The U.S. Centers for Disease Control and Prevention (CDC) is holding an “emergency meeting” next week, June 18, to discuss cases of heart inflammation disorders among young people after receiving a vaccine for the Chinese coronavirus.
A CDC presentation via the Vaccines and Related Biological Products Advisory Committee (VRBPAC) detailed the preliminary findings in a slideshow presentation on vaccine safety updates for the Food and Drug Administration (FDA), although it notes the findings and conclusions “do not necessarily represent the official position of the Centers for Disease Control and Prevention (CDC) or the U.S. Food and Drug Administration (FDA).”
One of the topics covered was the emergence of myocarditis and pericarditis following mRNA vaccinations, reporting 475 cases in patients younger than 30.
However, according to the presentation, 226 of the 475 case reports actually “meet CDC working case definition; follow-up and review are in progress for remaining reports.”
“[Two hundred eighty five] of 475 case reports had known disposition at the time of report review,” the report reads, noting that 270 patients have been discharged, and 15 are still hospitalized, with three remaining in the intensive care unit.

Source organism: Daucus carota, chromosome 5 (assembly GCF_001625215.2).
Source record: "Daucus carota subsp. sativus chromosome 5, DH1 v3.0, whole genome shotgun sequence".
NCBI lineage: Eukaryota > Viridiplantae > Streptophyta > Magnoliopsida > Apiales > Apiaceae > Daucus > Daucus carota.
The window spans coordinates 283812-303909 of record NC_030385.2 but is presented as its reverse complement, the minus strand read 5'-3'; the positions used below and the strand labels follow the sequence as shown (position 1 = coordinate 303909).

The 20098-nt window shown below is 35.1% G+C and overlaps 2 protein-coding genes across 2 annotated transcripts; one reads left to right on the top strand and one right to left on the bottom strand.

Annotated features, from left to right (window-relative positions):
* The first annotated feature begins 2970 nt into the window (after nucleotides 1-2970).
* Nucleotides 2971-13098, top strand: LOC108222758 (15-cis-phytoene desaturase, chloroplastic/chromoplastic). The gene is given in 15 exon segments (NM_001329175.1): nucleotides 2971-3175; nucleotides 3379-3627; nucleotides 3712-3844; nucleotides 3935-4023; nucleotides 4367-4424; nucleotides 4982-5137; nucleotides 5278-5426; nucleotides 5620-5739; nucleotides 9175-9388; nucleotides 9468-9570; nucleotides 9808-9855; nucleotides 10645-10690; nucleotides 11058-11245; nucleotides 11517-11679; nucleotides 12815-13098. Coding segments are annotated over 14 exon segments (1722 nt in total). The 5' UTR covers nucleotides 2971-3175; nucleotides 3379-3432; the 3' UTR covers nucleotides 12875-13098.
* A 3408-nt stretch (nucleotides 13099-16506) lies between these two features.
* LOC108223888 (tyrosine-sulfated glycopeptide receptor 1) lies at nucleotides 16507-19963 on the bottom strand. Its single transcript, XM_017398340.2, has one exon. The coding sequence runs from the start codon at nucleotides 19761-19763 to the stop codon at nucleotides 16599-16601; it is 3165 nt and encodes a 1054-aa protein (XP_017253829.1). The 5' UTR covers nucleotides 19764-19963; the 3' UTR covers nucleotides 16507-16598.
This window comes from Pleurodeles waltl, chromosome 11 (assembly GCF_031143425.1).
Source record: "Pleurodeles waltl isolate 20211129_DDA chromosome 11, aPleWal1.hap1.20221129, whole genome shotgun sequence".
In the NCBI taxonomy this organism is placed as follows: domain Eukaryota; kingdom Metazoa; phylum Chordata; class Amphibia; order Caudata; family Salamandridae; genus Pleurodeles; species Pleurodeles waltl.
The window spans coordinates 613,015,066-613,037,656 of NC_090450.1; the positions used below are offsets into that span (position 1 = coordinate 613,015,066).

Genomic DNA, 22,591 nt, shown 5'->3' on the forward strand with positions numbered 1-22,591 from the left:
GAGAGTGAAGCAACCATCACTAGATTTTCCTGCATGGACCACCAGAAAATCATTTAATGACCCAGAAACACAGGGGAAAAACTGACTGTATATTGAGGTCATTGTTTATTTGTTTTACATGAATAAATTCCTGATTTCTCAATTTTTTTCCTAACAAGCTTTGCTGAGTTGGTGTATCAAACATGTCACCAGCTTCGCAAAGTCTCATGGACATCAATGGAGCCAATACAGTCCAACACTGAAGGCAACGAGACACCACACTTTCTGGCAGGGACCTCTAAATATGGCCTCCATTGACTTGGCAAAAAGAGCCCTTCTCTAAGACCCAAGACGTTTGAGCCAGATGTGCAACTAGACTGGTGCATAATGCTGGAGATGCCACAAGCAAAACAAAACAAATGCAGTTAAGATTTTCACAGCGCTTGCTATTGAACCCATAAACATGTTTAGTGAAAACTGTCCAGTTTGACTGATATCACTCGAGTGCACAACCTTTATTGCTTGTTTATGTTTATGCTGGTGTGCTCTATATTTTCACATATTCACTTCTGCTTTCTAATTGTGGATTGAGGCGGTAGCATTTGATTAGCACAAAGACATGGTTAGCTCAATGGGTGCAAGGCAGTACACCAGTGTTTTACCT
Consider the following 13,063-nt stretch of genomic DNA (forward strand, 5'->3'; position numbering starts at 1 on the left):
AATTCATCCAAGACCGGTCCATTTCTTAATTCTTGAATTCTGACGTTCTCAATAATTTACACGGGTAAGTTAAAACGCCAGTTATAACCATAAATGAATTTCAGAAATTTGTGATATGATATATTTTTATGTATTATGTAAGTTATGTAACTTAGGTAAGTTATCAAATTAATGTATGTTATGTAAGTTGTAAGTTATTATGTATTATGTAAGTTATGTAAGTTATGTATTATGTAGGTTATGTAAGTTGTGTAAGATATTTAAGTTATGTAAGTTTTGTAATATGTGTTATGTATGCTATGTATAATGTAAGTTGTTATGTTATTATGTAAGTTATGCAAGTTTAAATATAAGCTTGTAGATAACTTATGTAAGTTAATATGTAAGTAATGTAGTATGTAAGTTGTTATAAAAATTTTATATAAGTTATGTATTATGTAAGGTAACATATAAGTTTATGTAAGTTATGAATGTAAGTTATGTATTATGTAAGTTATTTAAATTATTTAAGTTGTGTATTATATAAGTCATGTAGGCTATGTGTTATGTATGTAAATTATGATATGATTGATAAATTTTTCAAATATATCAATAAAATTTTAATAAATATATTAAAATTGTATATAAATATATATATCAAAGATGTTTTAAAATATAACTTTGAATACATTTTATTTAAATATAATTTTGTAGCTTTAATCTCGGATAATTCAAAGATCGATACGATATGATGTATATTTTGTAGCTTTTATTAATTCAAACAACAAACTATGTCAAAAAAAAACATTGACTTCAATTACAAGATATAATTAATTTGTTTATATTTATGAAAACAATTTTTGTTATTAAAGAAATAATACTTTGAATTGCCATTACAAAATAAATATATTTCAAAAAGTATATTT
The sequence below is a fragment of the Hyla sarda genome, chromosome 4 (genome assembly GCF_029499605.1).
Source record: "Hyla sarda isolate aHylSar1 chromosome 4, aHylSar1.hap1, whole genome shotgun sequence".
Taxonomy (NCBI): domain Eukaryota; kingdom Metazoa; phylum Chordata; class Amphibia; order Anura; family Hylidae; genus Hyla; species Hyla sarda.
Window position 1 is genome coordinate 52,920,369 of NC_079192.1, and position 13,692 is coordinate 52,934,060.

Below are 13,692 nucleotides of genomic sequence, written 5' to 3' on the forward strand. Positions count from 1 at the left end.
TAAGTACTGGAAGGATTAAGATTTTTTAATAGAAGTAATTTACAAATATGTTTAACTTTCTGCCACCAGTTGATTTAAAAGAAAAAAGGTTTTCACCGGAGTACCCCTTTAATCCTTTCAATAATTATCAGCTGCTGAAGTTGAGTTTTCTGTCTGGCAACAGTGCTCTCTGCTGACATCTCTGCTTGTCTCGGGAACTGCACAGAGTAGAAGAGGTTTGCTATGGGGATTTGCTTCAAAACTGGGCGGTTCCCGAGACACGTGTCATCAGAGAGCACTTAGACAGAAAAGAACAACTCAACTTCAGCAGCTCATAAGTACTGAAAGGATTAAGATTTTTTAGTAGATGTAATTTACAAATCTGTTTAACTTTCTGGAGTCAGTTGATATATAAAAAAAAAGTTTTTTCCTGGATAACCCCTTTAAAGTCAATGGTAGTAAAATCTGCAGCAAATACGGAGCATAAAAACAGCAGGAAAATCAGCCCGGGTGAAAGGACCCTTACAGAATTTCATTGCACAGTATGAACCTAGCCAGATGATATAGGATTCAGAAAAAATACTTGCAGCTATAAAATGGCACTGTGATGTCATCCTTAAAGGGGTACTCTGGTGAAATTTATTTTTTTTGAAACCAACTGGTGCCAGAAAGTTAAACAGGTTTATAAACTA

“It’s a bit of an apples-to-oranges comparison because, again, these are preliminary reports,” Dr. Tom Shimabukuro, a CDC vaccine safety official, said. “Not all these will turn out to be true myocarditis or pericarditis reports.”
As the Hill noted, “a causal link to mRNA vaccines and heart inflammation issues has yet to be established, and health officials maintain the benefits of receiving the critical shot outweigh the risks.”
Those non-traditional vaccines are different in that they prompt the cell to create a “spike protein,” thereby triggering an immune response in the body.
Notably, Pfizer is now working on clinical trials of the vaccine in children 6 months to 11 years old. Moderna, the other mRNA vaccination, has filed for Emergency Use Authorization for its coronavirus vaccine in adolescents.
“We are pleased to announce that we have submitted for an emergency use authorization for our COVID-19 [Chinese coronavirus] vaccine with the FDA for use in adolescents in the United States,” Stéphane Bancel, Chief Executive Officer of Moderna, said in a June 10 statement:
We are encouraged that the Moderna COVID-19 vaccine was highly effective at preventing COVID-19 and SARS-CoV-2 infection in adolescents. We have already filed for authorization with Health Canada and the European Medicines Agency and we will file with regulatory agencies around the world for this important younger age population. We remain committed to helping to end the COVID-19 pandemic.
According to the CDC, over 173 million people in the U.S. have received at least one dose of a vaccine, representing 52.4 percent of the population. Of those, over 74 million of those considered “fully” vaccinated got the Pfizer shot, over 57 million got the Moderna shot, and over 11 million went for the Johnson & Johnson option.